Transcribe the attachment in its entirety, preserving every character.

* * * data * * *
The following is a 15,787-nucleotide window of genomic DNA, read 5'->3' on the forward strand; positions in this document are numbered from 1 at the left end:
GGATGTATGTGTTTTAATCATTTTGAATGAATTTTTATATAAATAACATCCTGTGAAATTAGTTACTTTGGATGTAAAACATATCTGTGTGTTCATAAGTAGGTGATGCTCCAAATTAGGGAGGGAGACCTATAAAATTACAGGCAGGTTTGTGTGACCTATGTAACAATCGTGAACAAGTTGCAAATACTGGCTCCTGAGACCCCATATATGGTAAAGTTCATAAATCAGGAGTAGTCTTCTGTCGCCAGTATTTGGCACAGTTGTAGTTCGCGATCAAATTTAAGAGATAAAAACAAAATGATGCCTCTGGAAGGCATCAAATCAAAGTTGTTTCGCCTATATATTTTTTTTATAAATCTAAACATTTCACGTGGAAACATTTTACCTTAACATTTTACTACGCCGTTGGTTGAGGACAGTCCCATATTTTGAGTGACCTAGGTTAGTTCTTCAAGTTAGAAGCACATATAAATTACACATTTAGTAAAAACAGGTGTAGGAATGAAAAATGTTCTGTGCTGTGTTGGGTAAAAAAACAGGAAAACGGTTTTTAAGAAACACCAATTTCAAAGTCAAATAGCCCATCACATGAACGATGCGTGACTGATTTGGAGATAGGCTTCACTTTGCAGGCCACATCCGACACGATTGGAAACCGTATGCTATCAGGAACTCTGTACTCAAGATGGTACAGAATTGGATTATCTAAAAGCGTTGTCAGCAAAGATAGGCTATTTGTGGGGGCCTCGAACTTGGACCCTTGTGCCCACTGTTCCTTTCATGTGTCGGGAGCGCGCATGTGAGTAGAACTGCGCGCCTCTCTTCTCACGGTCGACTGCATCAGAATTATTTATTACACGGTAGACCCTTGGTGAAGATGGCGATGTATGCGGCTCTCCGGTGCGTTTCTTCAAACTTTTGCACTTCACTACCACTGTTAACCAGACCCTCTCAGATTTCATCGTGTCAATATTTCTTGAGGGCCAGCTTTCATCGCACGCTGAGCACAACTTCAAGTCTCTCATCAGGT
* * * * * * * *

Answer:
The following is a 15,787-nucleotide window of genomic DNA, read 5'->3' on the forward strand; positions in this document are numbered from 1 at the left end:
GGATGTATGTGTTTTAATCATTTTGAATGAATTTTTATATAAATAACATCCTGTGAAATTAGTTACTTTGGATGTAAAACATATCTGTGTGTTCATAAGTAGGTGATGCTCCAAATTAGGGAGGGAGACCTATAAAATTACAGGCAGGTTTGTGTGACCTATGTAACAATCGTGAACAAGTTGCAAATACTGGCTCCTGAGACCCCATATATGGTAAAGTTCATAAATCAGGAGTAGTCTTCTGTCGCCAGTATTTGGCACAGTTGTAGTTCGCGATCAAATTTAAGAGATAAAAACAAAATGATGCCTCTGGAAGGCATCAAATCAAAGTTGTTTCGCCTATATATTTTTTTTATAAATCTAAACATTTCACGTGGAAACATTTTACCTTAACATTTTACTACGCCGTTGGTTGAGGACAGTCCCATATTTTGAGTGACCTAGGTTAGTTCTTCAAGTTAGAAGCACATATAAATTACACATTTAGTAAAAACAGGTGTAGGAATGAAAAATGTTCTGTGCTGTGTTGGGTAAAAAAACAGGAAAACGGTTTTTAAGAAACACCAATTTCAAAGTCAAATAGCCCATCACATGAACGATGCGTGACTGATTTGGAGATAGGCTTCACTTTGCAGGCCACATCCGACACGATTGGAAACCGTATGCTATCAGGAACTCTGTACTCAAGATGGTACAGAATTGGATTATCTAAAAGCGTTGTCAGCAAAGATAGGCTATTTGTGGGGGCCTCGAACTTGGACCCTTGTGCCCACTGTTCCTTTCATGTGTCGGGAGCGCGCATGTGAGTAGAACTGCGCGCCTCTCTTCTCACGGTCGACTGCATCAGAATTATTTATTACACGGTAGACCCTTGGTGAAGATGGCGATGTATGCGGCTCTCCGGTGCGTTTCTTCAAACTTTTGCACTTCACTACCACTGTTAACCAGACCCTCTCAGATTTCATCGTGTCAATATTTCTTGAGGGCCAGCTTTCATCGCACGCTGAGCACAACTTCAAGTCTCTCATCAGGT